Carolyn R. Fallahi, Ph. D.
The facts about racism
 Unlike sexism and racism, ageism
continues to go largely
unacknowledged in day-to-day life in
the United States.
 The current social climate allows
people to say things freely about
older people that they would never
say about race or gender.
The facts about Ageism
 Ageism is so firmly embedded within the
social fabric of US culture that few people
even question the fact that age is
considered a legitimate reason for limiting
access to health care and productive
 Even though there is ageism in retirement
and hiring policies, insurance practices, and
other age-biased laws and policies,
empirical evidence for ageist behavior in
interpersonal settings is more elusive.
Misperceptions about old age
 Because of improved sanitation and
vaccination programs, infant mortality
has decreased.
 Many children are now able to live out
their entire life span.
 1900 – 4% of the US population was
over 65.
 Currently – 12%.
 2020: 24%.
The Scientific Study of Aging
 Older people do quite well! The
misconception is that they have more
problems than younger people.
 Not true…. With the exception of the
dementias (and older person’s
problem), the prevalence of all other
psychological problems decreases
later in life.
 Dementia is a disease of late life.
 It occurs far less often than many
 Only 5% of people over 65 suffer
from some form of dementia.
 This percentage increases with age;
but the majority of people will never
suffer from dementia.
 The prototype of an elderly person: on tv
they are portrayed as slow, confused, bent,
and dowdy.
 Elderly people fall squarely into the warm
and incompetent cluster of stereotyped
groups. People view them ambivalently as
physically and cognitively inept but socially
sensitive. Today’s elders are seen as low
status, which elicits perceptions of
incompetence and passivity.
Stereotype of the older person in a
nursing home
 This stereotype of a frail person in a
nursing home is misleading.
 Only 5% of older people live in
nursing homes at any point in time.
 The vast majority live independently
in the community.
The definition of Ageism
 Ageism: discrimination based on
chronological age.
 Ageism includes negative beliefs,
attitudes, and stereotypes about
elderly persons.
 Although ageist attitudes are
relatively easy to identify, it is unclear
how these attitudes translate into
actual behavior.
Ageist behaviors
 Ageist behaviors: behavior that
discriminates on the basis of
chronological age. Such
discrimination can involve overtly
hostile behavior, but it also includes
behaviorss that may appear quite
positive but that ultimately serve to
prevent elderly people from attaining
their goals.
Ageist Behavior
 Ageist behavior, then, must be
contingent upon chronological age
and must produce some sort of
harmful impact.
 Ageist behavior can involve overtly
hostile behavior, but it can also
include behaviors that may appear
quite positive but ultimately prevent
elderly people from attaining their
Ageist attitudes, beliefs and
 Behavior that is ageist is often
presumed to be associated with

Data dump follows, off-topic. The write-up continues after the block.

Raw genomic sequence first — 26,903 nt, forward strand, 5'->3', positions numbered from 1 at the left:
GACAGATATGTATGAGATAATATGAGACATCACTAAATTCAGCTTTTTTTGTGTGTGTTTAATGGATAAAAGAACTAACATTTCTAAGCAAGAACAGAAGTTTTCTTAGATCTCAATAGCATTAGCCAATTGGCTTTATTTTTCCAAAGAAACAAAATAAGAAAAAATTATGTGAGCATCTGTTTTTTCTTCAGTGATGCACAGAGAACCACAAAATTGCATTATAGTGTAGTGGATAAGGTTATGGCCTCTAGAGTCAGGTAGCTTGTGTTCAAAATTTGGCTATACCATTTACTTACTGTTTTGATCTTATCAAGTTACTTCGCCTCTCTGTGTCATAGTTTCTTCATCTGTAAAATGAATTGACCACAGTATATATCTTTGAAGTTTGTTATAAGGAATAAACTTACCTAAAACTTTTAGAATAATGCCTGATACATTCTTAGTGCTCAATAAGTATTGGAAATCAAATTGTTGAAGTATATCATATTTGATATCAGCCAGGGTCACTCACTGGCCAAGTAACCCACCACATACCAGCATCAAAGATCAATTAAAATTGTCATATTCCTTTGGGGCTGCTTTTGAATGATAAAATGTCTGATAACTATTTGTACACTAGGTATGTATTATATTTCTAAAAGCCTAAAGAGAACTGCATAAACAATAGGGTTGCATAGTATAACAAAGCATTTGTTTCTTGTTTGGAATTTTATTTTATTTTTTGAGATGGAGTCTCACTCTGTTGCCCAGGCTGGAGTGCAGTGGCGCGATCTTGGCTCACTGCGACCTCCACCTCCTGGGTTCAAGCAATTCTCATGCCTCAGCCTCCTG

underlying negative conceptions of
the old.
 First, we will look at evidence for
ageism based on research that
examines attitudes towards and
beliefs about the elderly.
 Conceptions of the old appear to be
more negative than positive.
 Research has found that age is a
highly salient dimension along which
people are categorized.
 Kite et. Al. (1991) found that age is
more of a social category than
 Both young and old people share
stereotypes of the elderly, although
there are some differences in their
Stereotypes are often in opposites
 For example: common stereotypes include
wise, demented, kind, grouchy,
experienced, incompetent.
 While the stereotypes of the elderly are
both positive and negative, people appear
to hold more negative than positive beliefs
about aging.
 Heckhausen et. Al. (1989) asked young,
middle-aged, and elderly adults to review a
list of adjectives such as dignified, fair
minded, shrewd, and powerful. Subjects
rated each adjective for the degree to
which it increased over the lifespan.
Heckhausen continued
 As people age, aging is apparently
perceived as a process involving
 Beliefs and stereotypes about the
elderly are ambivalent but tend to be
 Negative conceptions of the elderly
can be documented as soon as
children are able to discriminate age
among adults.
Overall there is more negative
 Overall, more negative stereotypes
about the elderly exist; negative
beliefs about aging exist; and elderly
people are evaluated more negatively
than young people.
The result of stereotypes
 Deaux (1984) expectancy model of
the effects of prejudice: stereotypes
about the elderly will lead the elderly
to develop specific expectations about
their performance on particular tasks.
 Negative attitudes and stereotypes
can influence the elderly’s selfefficacy beliefs about task
performance – beliefs that affect their
actual performance.
The elderly end up believing the
 If people perform as they expect to
perform on a given task, they
attribute that performance to stable
and internal causes. Thus
stereotype-consistent performance
leads people to believe in and accept
the specific implications of